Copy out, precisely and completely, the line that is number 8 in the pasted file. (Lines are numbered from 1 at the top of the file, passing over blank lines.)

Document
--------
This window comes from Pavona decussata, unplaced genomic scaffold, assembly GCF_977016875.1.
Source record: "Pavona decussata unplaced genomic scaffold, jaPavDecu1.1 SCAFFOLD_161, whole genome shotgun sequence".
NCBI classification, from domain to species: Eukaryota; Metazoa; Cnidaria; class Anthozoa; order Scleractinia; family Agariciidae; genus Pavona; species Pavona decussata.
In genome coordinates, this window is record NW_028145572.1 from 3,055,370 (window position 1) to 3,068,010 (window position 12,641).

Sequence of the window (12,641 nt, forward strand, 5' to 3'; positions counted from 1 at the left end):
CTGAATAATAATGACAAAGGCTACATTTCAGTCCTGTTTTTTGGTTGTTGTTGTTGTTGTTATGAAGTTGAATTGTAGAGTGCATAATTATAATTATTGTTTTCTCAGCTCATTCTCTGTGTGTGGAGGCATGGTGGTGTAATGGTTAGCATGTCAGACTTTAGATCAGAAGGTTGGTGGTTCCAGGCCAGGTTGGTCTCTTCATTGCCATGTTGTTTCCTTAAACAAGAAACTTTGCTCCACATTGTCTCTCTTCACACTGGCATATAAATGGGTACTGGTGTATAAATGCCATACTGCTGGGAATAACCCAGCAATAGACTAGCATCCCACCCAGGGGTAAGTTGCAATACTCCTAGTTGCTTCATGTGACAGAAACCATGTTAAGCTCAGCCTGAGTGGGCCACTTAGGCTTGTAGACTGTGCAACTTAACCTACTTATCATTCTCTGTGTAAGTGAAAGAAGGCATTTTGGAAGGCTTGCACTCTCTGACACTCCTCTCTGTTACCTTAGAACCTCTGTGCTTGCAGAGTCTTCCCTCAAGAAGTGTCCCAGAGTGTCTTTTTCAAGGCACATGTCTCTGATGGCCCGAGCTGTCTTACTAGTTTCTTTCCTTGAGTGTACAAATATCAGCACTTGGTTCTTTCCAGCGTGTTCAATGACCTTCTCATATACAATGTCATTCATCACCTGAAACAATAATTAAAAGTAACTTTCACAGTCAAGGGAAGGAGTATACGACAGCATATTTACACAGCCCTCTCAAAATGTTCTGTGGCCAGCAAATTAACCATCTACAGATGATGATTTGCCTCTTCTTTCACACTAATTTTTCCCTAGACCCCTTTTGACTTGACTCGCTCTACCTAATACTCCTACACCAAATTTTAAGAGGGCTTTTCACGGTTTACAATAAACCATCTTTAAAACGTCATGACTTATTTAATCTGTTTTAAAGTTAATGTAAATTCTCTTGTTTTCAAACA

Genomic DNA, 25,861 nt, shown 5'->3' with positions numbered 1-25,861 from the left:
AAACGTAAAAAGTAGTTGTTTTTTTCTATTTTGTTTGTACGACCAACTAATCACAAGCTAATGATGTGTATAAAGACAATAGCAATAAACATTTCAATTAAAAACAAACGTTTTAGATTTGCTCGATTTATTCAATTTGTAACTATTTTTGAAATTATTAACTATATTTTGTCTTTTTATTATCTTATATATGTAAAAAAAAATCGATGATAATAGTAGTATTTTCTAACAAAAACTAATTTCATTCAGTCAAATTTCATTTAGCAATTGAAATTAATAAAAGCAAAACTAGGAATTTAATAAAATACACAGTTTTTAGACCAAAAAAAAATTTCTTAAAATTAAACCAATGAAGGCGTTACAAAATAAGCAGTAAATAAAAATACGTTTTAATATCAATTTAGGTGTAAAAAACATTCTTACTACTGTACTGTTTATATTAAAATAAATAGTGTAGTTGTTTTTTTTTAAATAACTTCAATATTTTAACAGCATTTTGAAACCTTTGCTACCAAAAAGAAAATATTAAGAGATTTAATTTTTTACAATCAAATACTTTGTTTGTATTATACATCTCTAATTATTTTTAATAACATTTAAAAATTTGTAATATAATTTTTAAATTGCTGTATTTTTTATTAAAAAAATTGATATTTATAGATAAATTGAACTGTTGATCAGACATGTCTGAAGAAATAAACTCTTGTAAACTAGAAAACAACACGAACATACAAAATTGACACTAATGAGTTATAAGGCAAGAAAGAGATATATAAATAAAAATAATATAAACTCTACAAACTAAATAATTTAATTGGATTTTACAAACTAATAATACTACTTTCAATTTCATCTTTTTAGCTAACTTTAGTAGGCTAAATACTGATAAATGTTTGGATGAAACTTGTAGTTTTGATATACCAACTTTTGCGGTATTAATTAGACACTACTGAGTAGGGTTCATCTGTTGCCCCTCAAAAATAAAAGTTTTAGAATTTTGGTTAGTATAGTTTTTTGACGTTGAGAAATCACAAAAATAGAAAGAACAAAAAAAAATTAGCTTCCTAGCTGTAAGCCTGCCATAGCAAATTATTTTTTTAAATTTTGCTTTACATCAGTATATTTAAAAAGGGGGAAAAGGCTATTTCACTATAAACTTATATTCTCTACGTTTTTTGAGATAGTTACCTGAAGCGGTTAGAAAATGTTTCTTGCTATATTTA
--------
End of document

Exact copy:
AAACGTAAAAAGTAGTTGTTTTTTTCTATTTTGTTTGTACGACCAACTAATCACAAGCTAATGATGTGTATAAAGACAATAGCAATAAACATTTCAATTAAAAACAAACGTTTTAGATTTGCTCGATTTATTCAATTTGTAACTATTTTTGAAATTATTAACTATATTTTGTCTTTTTATTATCTTATATATGTAAAAAAAAATCGATGATAATAGTAGTATTTTCTAACAAAAACTAATTTCATTCAGTCAAATTTCATTTAGCAATTGAAATTAATAAAAGCAAAACTAGGAATTTAATAAAATACACAGTTTTTAGACCAAAAAAAAATTTCTTAAAATTAAACCAATGAAGGCGTTACAAAATAAGCAGTAAATAAAAATACGTTTTAATATCAATTTAGGTGTAAAAAACATTCTTACTACTGTACTGTTTATATTAAAATAAATAGTGTAGTTGTTTTTTTTTAAATAACTTCAATATTTTAACAGCATTTTGAAACCTTTGCTACCAAAAAGAAAATATTAAGAGATTTAATTTTTTACAATCAAATACTTTGTTTGTATTATACATCTCTAATTATTTTTAATAACATTTAAAAATTTGTAATATAATTTTTAAATTGCTGTATTTTTTATTAAAAAAATTGATATTTATAGATAAATTGAACTGTTGATCAGACATGTCTGAAGAAATAAACTCTTGTAAACTAGAAAACAACACGAACATACAAAATTGACACTAATGAGTTATAAGGCAAGAAAGAGATATATAAATAAAAATAATATAAACTCTACAAACTAAATAATTTAATTGGATTTTACAAACTAATAATACTACTTTCAATTTCATCTTTTTAGCTAACTTTAGTAGGCTAAATACTGATAAATGTTTGGATGAAACTTGTAGTTTTGATATACCAACTTTTGCGGTATTAATTAGACACTACTGAGTAGGGTTCATCTGTTGCCCCTCAAAAATAAAAGTTTTAGAATTTTGGTTAGTATAGTTTTTTGACGTTGAGAAATCACAAAAATAGAAAGAACAAAAAAAAATTAGCTTCCTAGCTGTAAGCCTGCCATAGCAAATTATTTTTTTAAATTTTGCTTTACATCAGTATATTTAAAAAGGGGGAAAAGGCTATTTCACTATAAACTTATATTCTCTACGTTTTTTGAGATAGTTACCTGAAGCGGTTAGAAAATGTTTCTTGCTATATTTA